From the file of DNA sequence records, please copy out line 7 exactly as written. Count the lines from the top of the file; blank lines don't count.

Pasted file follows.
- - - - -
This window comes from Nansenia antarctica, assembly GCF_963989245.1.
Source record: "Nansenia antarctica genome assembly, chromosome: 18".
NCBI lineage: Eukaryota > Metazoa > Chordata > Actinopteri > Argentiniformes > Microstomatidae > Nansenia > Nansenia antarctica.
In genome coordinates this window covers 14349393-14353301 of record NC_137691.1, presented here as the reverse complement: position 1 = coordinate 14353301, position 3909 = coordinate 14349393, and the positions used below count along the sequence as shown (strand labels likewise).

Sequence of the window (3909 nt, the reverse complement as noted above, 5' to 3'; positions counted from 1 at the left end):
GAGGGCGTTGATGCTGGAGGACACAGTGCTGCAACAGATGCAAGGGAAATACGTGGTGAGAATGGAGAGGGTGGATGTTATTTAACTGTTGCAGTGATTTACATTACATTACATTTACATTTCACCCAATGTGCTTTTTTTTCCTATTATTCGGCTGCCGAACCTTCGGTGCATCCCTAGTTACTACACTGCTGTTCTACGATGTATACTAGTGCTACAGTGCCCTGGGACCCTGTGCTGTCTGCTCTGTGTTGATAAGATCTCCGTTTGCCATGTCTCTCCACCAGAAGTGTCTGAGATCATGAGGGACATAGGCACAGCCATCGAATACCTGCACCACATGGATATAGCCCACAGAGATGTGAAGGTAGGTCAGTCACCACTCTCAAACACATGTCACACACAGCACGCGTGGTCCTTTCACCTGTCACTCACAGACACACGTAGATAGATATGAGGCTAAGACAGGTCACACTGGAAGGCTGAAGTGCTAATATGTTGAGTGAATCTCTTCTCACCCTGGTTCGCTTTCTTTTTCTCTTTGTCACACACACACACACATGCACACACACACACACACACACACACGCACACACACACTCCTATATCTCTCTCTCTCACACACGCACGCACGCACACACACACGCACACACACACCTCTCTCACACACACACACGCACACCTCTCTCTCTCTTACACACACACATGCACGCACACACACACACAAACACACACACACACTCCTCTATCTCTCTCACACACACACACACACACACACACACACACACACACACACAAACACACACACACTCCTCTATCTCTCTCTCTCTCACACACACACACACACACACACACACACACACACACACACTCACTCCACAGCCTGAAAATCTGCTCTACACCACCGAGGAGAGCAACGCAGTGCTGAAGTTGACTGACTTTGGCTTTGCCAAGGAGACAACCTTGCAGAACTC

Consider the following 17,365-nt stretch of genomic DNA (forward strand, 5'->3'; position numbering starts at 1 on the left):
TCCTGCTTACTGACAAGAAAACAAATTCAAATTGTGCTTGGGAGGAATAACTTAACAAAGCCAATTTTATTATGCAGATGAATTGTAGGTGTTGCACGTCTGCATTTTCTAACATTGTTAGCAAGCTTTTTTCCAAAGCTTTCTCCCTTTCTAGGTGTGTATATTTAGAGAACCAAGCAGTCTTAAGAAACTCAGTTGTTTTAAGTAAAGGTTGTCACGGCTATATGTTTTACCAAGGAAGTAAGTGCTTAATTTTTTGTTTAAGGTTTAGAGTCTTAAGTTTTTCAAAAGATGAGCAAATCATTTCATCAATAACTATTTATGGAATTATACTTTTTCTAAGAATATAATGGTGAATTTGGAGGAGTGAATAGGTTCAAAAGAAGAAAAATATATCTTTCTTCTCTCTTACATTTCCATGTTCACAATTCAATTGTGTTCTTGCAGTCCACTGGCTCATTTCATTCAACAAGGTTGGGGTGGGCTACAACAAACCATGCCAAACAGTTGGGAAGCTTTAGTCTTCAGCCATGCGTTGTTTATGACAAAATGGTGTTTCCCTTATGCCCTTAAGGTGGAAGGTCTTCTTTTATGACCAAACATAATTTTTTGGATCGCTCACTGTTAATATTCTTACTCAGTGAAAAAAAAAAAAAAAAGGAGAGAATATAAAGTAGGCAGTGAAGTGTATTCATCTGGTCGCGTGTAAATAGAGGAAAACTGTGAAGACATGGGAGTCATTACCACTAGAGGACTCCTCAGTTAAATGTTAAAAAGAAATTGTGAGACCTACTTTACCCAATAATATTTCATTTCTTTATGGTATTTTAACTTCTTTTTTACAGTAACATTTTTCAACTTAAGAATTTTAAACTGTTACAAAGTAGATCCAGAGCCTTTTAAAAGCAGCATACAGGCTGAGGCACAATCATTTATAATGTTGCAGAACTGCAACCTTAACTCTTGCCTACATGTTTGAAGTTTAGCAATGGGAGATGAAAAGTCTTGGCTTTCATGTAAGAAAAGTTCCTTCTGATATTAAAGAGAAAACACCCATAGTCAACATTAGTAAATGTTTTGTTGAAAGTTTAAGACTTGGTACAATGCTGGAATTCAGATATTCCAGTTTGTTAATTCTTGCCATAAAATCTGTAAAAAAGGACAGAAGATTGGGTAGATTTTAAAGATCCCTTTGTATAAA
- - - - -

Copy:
Consider the following 17,365-nt stretch of genomic DNA (forward strand, 5'->3'; position numbering starts at 1 on the left):